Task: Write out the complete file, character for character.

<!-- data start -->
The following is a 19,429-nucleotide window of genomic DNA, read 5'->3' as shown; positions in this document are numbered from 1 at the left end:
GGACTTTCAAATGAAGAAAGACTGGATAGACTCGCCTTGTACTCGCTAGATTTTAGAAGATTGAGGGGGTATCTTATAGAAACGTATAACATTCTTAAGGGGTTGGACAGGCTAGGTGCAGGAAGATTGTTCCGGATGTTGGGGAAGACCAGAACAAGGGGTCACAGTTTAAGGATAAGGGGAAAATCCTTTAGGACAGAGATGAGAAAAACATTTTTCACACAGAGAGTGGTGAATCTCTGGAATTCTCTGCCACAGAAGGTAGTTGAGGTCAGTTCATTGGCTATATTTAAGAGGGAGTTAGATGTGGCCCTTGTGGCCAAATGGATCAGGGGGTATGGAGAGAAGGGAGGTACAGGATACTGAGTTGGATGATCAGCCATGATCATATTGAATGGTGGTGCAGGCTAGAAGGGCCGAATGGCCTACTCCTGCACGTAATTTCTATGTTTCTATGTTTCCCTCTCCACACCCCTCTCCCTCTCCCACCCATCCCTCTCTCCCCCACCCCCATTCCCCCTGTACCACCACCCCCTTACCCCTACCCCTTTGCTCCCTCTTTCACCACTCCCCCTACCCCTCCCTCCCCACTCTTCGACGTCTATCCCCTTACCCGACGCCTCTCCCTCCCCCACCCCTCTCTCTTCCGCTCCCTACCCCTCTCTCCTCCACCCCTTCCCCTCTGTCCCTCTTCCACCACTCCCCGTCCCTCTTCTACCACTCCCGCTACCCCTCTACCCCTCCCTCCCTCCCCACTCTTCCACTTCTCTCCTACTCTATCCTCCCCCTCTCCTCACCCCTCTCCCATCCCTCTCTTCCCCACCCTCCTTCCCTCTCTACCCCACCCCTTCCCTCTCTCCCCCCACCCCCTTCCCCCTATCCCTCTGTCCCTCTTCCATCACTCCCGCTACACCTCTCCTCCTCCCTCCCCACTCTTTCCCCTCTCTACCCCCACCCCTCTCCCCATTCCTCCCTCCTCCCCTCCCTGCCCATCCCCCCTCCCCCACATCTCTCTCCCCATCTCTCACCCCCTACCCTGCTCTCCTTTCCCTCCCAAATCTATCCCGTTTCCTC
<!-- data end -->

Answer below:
The following is a 19,429-nucleotide window of genomic DNA, read 5'->3' as shown; positions in this document are numbered from 1 at the left end:
GGACTTTCAAATGAAGAAAGACTGGATAGACTCGCCTTGTACTCGCTAGATTTTAGAAGATTGAGGGGGTATCTTATAGAAACGTATAACATTCTTAAGGGGTTGGACAGGCTAGGTGCAGGAAGATTGTTCCGGATGTTGGGGAAGACCAGAACAAGGGGTCACAGTTTAAGGATAAGGGGAAAATCCTTTAGGACAGAGATGAGAAAAACATTTTTCACACAGAGAGTGGTGAATCTCTGGAATTCTCTGCCACAGAAGGTAGTTGAGGTCAGTTCATTGGCTATATTTAAGAGGGAGTTAGATGTGGCCCTTGTGGCCAAATGGATCAGGGGGTATGGAGAGAAGGGAGGTACAGGATACTGAGTTGGATGATCAGCCATGATCATATTGAATGGTGGTGCAGGCTAGAAGGGCCGAATGGCCTACTCCTGCACGTAATTTCTATGTTTCTATGTTTCCCTCTCCACACCCCTCTCCCTCTCCCACCCATCCCTCTCTCCCCCACCCCCATTCCCCCTGTACCACCACCCCCTTACCCCTACCCCTTTGCTCCCTCTTTCACCACTCCCCCTACCCCTCCCTCCCCACTCTTCGACGTCTATCCCCTTACCCGACGCCTCTCCCTCCCCCACCCCTCTCTCTTCCGCTCCCTACCCCTCTCTCCTCCACCCCTTCCCCTCTGTCCCTCTTCCACCACTCCCCGTCCCTCTTCTACCACTCCCGCTACCCCTCTACCCCTCCCTCCCTCCCCACTCTTCCACTTCTCTCCTACTCTATCCTCCCCCTCTCCTCACCCCTCTCCCATCCCTCTCTTCCCCACCCTCCTTCCCTCTCTACCCCACCCCTTCCCTCTCTCCCCCCACCCCCTTCCCCCTATCCCTCTGTCCCTCTTCCATCACTCCCGCTACACCTCTCCTCCTCCCTCCCCACTCTTTCCCCTCTCTACCCCCACCCCTCTCCCCATTCCTCCCTCCTCCCCTCCCTGCCCATCCCCCCTCCCCCACATCTCTCTCCCCATCTCTCACCCCCTACCCTGCTCTCCTTTCCCTCCCAAATCTATCCCGTTTCCTC